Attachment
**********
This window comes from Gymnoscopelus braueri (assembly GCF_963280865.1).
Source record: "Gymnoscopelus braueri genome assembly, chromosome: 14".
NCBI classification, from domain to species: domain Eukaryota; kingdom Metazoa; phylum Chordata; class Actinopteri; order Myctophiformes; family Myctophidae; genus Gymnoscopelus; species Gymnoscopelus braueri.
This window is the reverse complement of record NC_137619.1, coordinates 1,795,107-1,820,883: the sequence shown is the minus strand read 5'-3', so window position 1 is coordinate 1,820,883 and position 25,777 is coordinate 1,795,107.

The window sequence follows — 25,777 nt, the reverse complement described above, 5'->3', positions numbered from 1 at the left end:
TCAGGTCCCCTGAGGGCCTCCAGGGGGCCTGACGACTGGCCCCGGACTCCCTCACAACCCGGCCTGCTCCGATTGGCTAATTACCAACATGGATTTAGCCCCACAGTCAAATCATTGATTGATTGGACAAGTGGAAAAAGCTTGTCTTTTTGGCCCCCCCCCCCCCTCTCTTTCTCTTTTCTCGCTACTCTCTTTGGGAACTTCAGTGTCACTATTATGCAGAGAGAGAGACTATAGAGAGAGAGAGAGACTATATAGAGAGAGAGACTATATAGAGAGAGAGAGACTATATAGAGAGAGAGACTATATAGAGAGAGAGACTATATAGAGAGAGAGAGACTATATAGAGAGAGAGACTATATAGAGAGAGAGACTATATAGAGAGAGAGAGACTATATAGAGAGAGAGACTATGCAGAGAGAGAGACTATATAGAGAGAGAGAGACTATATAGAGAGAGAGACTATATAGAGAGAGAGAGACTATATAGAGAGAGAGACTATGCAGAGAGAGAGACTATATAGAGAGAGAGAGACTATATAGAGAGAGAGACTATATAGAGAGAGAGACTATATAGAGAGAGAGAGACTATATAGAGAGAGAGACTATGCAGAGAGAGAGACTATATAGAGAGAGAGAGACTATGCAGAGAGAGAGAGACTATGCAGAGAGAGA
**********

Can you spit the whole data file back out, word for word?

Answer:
This window comes from Gymnoscopelus braueri (assembly GCF_963280865.1).
Source record: "Gymnoscopelus braueri genome assembly, chromosome: 14".
NCBI classification, from domain to species: domain Eukaryota; kingdom Metazoa; phylum Chordata; class Actinopteri; order Myctophiformes; family Myctophidae; genus Gymnoscopelus; species Gymnoscopelus braueri.
This window is the reverse complement of record NC_137619.1, coordinates 1,795,107-1,820,883: the sequence shown is the minus strand read 5'-3', so window position 1 is coordinate 1,820,883 and position 25,777 is coordinate 1,795,107.

The window sequence follows — 25,777 nt, the reverse complement described above, 5'->3', positions numbered from 1 at the left end:
TCAGGTCCCCTGAGGGCCTCCAGGGGGCCTGACGACTGGCCCCGGACTCCCTCACAACCCGGCCTGCTCCGATTGGCTAATTACCAACATGGATTTAGCCCCACAGTCAAATCATTGATTGATTGGACAAGTGGAAAAAGCTTGTCTTTTTGGCCCCCCCCCCCCCTCTCTTTCTCTTTTCTCGCTACTCTCTTTGGGAACTTCAGTGTCACTATTATGCAGAGAGAGAGACTATAGAGAGAGAGAGAGACTATATAGAGAGAGAGACTATATAGAGAGAGAGAGACTATATAGAGAGAGAGACTATATAGAGAGAGAGACTATATAGAGAGAGAGAGACTATATAGAGAGAGAGACTATATAGAGAGAGAGACTATATAGAGAGAGAGAGACTATATAGAGAGAGAGACTATGCAGAGAGAGAGACTATATAGAGAGAGAGAGACTATATAGAGAGAGAGACTATATAGAGAGAGAGAGACTATATAGAGAGAGAGACTATGCAGAGAGAGAGACTATATAGAGAGAGAGAGACTATATAGAGAGAGAGACTATATAGAGAGAGAGACTATATAGAGAGAGAGAGACTATATAGAGAGAGAGACTATGCAGAGAGAGAGACTATATAGAGAGAGAGAGACTATGCAGAGAGAGAGAGACTATGCAGAGAGAGA